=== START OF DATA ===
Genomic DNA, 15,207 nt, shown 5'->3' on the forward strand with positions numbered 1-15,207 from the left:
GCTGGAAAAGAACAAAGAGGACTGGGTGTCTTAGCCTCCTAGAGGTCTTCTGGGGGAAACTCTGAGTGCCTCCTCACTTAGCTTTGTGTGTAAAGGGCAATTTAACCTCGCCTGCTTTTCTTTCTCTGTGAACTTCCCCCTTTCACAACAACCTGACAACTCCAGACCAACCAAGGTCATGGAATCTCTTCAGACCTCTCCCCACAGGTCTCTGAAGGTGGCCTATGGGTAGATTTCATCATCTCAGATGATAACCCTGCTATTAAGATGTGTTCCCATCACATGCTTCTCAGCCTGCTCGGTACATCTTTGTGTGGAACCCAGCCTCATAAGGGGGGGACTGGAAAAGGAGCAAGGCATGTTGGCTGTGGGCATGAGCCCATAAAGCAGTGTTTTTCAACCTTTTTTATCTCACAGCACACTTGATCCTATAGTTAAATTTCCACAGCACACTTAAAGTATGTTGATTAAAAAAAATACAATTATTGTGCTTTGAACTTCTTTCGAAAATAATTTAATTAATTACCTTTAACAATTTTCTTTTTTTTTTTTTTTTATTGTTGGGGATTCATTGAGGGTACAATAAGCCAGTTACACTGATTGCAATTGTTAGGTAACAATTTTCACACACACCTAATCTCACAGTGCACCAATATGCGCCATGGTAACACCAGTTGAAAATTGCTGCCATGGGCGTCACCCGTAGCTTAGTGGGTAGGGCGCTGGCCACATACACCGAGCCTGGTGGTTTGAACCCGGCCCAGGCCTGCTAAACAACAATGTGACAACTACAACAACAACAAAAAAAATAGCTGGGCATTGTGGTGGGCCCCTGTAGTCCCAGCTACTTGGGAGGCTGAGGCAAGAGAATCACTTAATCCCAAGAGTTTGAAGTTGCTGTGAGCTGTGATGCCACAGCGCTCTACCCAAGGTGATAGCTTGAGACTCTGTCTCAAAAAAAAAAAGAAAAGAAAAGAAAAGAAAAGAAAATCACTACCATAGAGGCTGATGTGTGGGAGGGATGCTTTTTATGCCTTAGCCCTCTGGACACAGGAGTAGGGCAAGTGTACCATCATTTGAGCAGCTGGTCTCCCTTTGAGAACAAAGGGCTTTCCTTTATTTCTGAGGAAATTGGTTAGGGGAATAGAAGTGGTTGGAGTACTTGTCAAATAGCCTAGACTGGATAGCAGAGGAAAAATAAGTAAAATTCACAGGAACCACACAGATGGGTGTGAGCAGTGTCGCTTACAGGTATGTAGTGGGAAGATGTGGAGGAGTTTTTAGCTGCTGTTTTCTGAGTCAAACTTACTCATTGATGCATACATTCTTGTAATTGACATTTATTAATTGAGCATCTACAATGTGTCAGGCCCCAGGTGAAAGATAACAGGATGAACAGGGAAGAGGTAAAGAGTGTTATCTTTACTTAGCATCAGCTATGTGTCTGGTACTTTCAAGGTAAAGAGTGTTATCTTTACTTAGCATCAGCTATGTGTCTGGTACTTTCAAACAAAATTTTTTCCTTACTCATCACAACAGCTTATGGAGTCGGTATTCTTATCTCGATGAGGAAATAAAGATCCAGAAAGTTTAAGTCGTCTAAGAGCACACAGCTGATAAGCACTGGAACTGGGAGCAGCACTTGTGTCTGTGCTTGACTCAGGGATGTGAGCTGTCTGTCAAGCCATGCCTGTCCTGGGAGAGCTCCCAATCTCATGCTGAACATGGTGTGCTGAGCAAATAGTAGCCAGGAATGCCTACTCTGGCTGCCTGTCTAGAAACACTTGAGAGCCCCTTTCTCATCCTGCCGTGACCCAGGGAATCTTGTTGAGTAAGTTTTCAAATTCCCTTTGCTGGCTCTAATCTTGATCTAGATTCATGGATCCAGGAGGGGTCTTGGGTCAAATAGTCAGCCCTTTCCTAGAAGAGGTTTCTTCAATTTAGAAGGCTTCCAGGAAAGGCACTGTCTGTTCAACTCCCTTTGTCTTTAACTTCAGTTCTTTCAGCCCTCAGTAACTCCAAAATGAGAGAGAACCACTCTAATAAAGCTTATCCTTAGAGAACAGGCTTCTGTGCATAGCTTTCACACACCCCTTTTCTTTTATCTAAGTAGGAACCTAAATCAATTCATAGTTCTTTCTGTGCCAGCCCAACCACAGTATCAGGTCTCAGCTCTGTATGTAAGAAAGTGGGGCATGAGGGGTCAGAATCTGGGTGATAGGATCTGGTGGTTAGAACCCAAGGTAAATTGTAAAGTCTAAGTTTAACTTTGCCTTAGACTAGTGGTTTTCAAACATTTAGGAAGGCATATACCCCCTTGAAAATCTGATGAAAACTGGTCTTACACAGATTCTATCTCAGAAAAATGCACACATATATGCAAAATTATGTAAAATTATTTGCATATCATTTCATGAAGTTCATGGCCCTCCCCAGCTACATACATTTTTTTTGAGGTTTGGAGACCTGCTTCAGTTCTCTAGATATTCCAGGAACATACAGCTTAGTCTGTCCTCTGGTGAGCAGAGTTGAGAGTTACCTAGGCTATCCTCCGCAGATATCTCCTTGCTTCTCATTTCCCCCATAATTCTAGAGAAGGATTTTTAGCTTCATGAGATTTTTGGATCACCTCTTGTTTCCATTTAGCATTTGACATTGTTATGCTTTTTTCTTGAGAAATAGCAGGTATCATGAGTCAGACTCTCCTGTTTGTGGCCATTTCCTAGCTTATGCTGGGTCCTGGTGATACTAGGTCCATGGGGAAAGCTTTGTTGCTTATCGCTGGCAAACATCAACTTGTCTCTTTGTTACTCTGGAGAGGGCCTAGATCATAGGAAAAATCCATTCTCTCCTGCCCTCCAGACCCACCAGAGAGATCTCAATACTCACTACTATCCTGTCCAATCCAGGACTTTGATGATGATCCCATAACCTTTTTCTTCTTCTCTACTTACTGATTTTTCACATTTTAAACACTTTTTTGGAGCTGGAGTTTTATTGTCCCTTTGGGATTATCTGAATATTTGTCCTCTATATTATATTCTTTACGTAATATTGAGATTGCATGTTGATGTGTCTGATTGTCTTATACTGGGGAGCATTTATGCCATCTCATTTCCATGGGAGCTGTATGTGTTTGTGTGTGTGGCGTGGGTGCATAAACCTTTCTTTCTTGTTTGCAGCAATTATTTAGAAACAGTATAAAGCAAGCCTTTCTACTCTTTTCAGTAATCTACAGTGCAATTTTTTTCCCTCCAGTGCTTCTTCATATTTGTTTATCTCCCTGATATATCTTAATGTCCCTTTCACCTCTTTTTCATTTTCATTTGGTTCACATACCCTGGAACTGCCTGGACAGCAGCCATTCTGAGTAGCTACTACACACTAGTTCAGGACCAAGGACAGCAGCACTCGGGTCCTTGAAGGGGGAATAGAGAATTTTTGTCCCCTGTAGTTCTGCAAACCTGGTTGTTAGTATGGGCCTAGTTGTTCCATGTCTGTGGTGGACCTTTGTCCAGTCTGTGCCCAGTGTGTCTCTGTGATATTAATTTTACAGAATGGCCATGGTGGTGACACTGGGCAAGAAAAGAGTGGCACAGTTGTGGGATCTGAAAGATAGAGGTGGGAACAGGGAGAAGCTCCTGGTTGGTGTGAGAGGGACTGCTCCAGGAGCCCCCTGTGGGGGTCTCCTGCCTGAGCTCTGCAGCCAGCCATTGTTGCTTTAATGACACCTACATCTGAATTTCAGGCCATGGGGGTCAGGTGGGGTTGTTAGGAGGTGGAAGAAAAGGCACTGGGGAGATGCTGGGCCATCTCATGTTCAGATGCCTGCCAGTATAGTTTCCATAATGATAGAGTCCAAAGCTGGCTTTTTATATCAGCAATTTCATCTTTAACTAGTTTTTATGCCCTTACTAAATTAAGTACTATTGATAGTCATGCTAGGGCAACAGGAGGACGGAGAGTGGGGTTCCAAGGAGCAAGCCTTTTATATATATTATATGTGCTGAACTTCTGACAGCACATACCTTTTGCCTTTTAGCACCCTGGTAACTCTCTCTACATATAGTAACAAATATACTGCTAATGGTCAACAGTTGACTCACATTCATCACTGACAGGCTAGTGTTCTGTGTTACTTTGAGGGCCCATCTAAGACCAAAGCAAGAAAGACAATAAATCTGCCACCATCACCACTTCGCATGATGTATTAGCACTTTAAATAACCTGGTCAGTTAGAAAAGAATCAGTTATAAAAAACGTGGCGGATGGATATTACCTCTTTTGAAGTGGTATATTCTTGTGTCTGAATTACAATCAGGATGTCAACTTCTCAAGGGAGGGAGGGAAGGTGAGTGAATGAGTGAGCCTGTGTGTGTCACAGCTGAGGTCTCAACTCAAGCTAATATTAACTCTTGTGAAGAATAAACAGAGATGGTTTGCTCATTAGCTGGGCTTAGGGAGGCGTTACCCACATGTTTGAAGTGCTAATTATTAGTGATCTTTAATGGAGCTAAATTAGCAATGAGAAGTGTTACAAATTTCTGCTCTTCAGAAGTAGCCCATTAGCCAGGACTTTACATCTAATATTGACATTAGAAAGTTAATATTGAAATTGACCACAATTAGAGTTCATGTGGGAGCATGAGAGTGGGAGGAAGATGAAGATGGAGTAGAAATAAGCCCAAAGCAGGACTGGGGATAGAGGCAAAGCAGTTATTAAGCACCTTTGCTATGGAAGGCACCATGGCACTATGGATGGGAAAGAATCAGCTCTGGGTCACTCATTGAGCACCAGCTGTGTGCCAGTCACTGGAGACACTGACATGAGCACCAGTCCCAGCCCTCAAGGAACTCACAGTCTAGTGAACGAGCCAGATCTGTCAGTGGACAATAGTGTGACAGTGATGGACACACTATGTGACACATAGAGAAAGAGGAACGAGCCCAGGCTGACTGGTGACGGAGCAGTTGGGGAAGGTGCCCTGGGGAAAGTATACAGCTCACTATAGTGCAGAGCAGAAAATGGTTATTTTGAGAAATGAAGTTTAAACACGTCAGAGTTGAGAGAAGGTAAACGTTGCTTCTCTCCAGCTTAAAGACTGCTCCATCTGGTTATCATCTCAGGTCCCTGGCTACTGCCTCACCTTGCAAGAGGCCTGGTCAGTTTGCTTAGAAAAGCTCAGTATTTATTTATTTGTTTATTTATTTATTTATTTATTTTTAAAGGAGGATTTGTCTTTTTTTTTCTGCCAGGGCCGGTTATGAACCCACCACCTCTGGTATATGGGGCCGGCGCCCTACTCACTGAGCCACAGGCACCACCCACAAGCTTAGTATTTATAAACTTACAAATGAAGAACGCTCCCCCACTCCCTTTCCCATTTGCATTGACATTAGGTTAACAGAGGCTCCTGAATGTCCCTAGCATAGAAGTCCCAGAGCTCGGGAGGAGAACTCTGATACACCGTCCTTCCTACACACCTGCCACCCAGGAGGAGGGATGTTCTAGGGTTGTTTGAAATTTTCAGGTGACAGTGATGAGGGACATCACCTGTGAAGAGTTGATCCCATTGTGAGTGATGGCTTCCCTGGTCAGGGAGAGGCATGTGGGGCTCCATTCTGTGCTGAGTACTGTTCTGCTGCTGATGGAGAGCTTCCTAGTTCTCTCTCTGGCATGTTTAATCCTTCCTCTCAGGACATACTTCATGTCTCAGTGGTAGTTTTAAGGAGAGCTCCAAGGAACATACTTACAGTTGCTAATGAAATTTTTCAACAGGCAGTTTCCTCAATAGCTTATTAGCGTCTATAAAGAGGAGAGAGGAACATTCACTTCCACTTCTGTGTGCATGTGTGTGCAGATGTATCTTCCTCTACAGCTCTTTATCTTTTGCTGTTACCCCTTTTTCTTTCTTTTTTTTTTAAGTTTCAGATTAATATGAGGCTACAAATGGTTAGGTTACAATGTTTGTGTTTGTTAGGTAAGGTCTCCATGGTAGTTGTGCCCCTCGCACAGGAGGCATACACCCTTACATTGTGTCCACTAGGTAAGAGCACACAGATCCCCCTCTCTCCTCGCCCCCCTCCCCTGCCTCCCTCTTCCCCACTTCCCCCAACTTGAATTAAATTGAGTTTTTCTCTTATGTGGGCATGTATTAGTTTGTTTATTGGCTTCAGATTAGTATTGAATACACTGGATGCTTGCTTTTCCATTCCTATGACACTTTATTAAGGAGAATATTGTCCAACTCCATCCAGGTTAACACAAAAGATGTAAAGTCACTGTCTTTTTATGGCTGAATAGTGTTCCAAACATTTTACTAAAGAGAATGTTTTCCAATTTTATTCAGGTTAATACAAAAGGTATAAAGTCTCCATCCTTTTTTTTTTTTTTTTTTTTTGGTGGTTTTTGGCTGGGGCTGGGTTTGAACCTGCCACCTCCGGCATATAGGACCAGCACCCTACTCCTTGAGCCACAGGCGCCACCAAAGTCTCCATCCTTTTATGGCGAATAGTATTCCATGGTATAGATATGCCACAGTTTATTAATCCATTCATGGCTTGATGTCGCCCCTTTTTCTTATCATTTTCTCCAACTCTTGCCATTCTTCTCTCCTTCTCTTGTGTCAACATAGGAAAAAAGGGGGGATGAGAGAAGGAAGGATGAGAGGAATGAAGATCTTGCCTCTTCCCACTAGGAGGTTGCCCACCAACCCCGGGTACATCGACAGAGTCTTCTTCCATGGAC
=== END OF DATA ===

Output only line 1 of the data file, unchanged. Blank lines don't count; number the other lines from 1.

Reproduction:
Genomic DNA, 15,207 nt, shown 5'->3' on the forward strand with positions numbered 1-15,207 from the left: